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68Re: More Colours of the Rainbow

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  • T Brooks
    Aug 30, 1999
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      >I'm not sure which of Sartre's publications you mean. I've looked through
      >my bibliography, and wonder whether your refer to 'Esquisse d'une theorie
      >des emotions'?

      Yes, I refer, as I have said, to J-P Sartre. "Existentialism and Human
      Emotions." New York: Philosophical Library, 1957.

      >As to the comment you attribute to Sartre, wouldn't he be guilty of Bad
      >Faith if he believed that right and wrong even existed?

      "We always choose *the good*, and nothing can be *good* for us without
      being *good* for all ... [a]s a result, my action has involved all humanity
      [emphasis added]" (Sartre 1957: 17).

      >After all, to adopt such an attitude is to claim there are a set of
      > >absolute moral principles against which he can judge the actions of
      > >another person and his own. And yet in Existentialisme est un >humanisme
      >he said the following:
      >'The existentialist ... finds it extremely embarrassing that God >does not
      >exist, for there disappears with Him all possibility of >finding values in
      >an intelligible heaven. There can no longer be any >good a priori since
      >there is no infinite and perfect consciousness >to think it. It is no where
      >written that "the good" exists, that one >must be honest or must not lie,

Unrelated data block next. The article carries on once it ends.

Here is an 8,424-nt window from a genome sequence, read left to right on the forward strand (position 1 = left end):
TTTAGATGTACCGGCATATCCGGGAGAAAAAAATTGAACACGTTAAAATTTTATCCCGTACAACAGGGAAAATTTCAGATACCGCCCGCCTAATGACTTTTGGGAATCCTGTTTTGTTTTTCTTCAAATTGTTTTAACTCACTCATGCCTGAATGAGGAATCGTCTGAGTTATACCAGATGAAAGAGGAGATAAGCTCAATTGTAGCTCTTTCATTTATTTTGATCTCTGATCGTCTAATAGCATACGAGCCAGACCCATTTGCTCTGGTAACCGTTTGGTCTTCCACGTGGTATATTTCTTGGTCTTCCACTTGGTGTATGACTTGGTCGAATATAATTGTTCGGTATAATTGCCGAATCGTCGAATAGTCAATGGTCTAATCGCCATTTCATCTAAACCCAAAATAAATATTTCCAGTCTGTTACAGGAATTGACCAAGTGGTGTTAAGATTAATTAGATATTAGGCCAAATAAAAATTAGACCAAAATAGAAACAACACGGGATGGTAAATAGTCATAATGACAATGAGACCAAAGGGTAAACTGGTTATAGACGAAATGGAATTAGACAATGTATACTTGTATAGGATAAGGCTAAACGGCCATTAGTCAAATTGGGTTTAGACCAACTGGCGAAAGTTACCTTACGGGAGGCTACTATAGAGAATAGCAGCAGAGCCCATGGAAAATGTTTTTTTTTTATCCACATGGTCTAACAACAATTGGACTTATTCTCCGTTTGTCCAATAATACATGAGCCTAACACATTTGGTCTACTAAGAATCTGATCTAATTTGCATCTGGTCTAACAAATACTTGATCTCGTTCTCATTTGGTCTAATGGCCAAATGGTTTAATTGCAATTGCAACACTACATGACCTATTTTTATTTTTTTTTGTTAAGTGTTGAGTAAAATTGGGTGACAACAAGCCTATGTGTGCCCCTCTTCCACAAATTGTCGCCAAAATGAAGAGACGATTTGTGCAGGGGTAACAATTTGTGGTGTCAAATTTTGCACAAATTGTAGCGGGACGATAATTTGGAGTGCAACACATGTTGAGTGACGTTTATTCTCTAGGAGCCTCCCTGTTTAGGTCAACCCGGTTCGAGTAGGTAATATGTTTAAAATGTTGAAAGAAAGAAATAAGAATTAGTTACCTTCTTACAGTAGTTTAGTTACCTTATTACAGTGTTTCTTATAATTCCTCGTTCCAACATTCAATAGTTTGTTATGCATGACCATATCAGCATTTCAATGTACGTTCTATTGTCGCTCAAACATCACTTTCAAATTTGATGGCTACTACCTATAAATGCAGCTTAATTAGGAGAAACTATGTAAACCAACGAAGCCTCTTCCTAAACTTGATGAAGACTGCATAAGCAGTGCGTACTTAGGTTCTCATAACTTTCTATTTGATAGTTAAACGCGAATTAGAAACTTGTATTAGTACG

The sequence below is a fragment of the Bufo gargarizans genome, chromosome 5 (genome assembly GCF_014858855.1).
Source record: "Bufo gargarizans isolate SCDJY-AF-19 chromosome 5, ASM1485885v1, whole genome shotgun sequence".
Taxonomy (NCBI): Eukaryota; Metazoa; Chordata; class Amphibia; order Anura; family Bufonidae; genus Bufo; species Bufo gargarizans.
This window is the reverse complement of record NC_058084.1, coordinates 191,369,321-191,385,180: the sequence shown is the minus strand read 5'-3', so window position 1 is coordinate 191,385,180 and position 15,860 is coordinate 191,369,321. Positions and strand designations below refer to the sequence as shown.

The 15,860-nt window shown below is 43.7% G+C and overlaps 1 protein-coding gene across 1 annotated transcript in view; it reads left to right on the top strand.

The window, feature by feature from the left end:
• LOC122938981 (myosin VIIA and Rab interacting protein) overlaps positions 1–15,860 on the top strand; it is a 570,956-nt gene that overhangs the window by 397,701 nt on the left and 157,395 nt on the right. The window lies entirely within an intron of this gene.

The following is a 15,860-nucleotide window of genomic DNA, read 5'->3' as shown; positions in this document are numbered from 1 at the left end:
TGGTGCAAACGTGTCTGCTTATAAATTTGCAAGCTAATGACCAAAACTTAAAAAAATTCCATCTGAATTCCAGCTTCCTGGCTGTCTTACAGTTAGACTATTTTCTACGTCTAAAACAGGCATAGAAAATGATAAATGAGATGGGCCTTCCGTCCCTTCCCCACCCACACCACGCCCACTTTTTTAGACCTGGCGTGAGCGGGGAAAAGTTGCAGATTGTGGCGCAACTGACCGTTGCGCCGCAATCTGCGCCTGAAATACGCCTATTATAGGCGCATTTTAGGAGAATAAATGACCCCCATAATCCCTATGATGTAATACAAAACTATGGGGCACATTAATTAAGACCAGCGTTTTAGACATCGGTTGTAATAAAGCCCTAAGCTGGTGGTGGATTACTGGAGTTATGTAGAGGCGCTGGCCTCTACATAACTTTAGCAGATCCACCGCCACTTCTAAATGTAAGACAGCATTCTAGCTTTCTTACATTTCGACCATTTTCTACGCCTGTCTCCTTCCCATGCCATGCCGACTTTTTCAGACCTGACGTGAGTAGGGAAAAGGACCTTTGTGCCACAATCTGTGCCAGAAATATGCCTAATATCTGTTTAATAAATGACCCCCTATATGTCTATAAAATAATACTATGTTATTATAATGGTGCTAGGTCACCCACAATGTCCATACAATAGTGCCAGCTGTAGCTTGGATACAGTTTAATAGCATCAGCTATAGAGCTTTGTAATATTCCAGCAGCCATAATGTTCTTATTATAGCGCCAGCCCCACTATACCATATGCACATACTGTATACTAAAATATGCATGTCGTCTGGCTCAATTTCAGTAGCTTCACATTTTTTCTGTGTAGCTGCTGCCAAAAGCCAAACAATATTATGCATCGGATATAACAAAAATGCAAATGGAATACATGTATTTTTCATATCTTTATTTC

>since we are now on a plane where >there are only men.' (P33)
      >'...Even if my choice is determined by no a priori value whatever, it can
      >have nothing to do with caprice ... it is impossible for [a man]... not to
      >take full responsibility' (P48, Mairet translation)
      >It is this issue of taking responsibility for my choices which is taxing me
      >at the moment.
      >Charles Vermont
      >London, England

      Your points are fine, but with my comments above and what follows, you still
      can not simply do whatever you like:

      "[T]he subjectivity that we have thus arrived at, and which we have claimed
      to be truth, is not a strictly individual subjectivity, for we have
      demonstrated that one discovers in the *cogito* not only himself [sic], but
      others as well ... He realizes that he can not be anything ... unless others
      recognize it as such [gotta love those Hegelian overtones] [emphasis given]"
      (Sartre 1957: 37). In other words, man is not necessarily the measure of
      everything (to play with Protagoras). Sartre was not a strict atomist. He
      believed in the "intersubjectivity (p.38) of the person. (pp.40-48 give
      additional reasons as to why the person has certain constraints to

      Sure. Ultimately the person is free to do whatever s/he wants, but s/he may
      be wrong. We may make bad choices. And these can be identified by other

      I may well be wrong. If I am, please help me clarify my misunderstanding.

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